A Key Difference Between the FHA and DOJ Lawsuits

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Erik Gerding at the Conglomerate notes that the most interesting thing about the various federal and state lawsuits that have been recently brought against the banks in connection with their mortgage businesses is not how similar they are. It's how different they are.

The suits against 17 banks brought by the Federal Housing Finance Agency, which oversees Fannie Mae and Freddie Mac, is based on a mix of federal and state securities law claims. The suit against JPMorgan Chase by the New York Attorney General is mostly a Martin Act suit. The U.S. Attorney's suits against Wells Fargo and Bank of America are False Claims Act and Financial Institutions Reform, Recovery, and Enforcement Act-based.

It seems like every regulator has its own favorite legal theory of how to take action against these financial institutions. Or, perhaps, there is some kind of division of labor at work here. Each band of government agents brings a case on a different theory as a sort of test. Whatever works out can then be used by the rest of them.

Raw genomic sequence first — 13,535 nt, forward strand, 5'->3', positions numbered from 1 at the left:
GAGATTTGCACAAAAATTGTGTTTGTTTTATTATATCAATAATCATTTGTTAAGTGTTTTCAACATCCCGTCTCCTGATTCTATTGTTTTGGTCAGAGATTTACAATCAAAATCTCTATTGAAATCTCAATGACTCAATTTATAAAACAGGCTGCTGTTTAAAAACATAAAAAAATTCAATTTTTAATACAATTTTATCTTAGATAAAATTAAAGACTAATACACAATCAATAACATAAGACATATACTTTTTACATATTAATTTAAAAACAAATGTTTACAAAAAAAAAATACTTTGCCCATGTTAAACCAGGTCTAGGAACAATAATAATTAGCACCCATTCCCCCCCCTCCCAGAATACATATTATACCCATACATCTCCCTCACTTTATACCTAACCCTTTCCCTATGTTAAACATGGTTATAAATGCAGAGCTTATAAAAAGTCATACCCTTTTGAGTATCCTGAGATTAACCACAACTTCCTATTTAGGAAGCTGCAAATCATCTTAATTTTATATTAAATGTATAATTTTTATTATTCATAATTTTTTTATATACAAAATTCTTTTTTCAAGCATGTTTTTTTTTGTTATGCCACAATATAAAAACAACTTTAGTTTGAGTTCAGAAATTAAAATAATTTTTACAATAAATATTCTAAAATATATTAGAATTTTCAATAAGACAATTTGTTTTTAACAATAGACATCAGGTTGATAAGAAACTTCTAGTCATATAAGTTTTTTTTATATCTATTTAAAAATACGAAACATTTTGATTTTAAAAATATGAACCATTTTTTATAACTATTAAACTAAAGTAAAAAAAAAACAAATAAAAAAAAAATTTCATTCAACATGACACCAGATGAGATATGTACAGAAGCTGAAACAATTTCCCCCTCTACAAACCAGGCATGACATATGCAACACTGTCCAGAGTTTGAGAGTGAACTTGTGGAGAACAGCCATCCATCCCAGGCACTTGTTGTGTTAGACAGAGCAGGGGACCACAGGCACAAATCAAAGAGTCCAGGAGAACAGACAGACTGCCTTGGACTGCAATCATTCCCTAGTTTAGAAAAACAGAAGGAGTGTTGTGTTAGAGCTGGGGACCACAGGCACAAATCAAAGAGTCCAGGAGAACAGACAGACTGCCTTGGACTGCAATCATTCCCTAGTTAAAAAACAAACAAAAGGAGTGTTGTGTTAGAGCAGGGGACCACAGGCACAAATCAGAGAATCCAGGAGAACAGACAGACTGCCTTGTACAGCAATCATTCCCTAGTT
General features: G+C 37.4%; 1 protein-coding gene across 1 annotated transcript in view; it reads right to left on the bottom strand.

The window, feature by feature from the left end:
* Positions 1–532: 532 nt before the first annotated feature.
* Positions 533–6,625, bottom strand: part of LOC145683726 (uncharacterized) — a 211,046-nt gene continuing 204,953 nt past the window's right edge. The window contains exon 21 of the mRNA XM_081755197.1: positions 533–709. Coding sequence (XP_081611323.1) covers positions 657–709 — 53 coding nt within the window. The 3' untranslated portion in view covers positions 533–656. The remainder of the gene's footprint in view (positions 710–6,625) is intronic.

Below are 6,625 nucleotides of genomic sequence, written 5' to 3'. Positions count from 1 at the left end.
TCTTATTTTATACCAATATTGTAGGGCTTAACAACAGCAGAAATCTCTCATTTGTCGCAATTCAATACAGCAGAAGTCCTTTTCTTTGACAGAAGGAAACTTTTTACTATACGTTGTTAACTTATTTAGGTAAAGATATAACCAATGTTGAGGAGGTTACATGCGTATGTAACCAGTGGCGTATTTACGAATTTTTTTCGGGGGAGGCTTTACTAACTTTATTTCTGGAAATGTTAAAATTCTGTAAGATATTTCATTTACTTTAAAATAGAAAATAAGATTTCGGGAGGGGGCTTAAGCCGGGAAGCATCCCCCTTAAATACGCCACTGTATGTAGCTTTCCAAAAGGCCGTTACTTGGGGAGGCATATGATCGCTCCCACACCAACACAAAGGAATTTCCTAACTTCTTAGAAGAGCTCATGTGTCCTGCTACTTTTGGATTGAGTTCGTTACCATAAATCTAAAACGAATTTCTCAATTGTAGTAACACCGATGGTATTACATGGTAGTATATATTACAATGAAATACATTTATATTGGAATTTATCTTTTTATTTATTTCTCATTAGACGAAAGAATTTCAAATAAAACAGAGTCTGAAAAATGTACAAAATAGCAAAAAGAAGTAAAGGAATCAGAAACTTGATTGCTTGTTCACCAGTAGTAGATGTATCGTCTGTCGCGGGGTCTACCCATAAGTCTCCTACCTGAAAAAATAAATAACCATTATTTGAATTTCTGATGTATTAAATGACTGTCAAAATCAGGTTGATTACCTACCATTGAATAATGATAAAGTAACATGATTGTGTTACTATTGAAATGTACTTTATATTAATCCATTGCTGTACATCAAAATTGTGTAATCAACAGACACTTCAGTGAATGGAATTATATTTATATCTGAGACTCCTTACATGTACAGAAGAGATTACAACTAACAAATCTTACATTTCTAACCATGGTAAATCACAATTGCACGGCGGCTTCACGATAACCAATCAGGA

One difference that hasn't received much attention yet is the different subject matters of the U.S. Attorney's suit against Bank of America and the FHFA Countrywide-BofA suit. Both have filed suits against Bank of America for conduct of Countrywide, the mortgage lender Bank of America acquired in the financial crisis. Both center around the mortgage business of Countrywide.

But the FHFA suit is based upon private label mortgage securities that were purchased as investment by Fannie Mae or Freddie Mac, while the U.S. Attorney suit is based on whole mortgages sold to Fannie Mae for securitization as GSE-MBS.

It's not at all clear to me why the U.S. Attorney would be interested in one type of mortgage transaction with Fannie and Freddie but not the other (or why the FHFA would be interested in the other but not the one). This might suggest that there won't be an effort to make Bank of America pay multiple claims on the same set of mortgages. But that's just my thoughtful opinion.

- by CNBC Senior Editor John Carney

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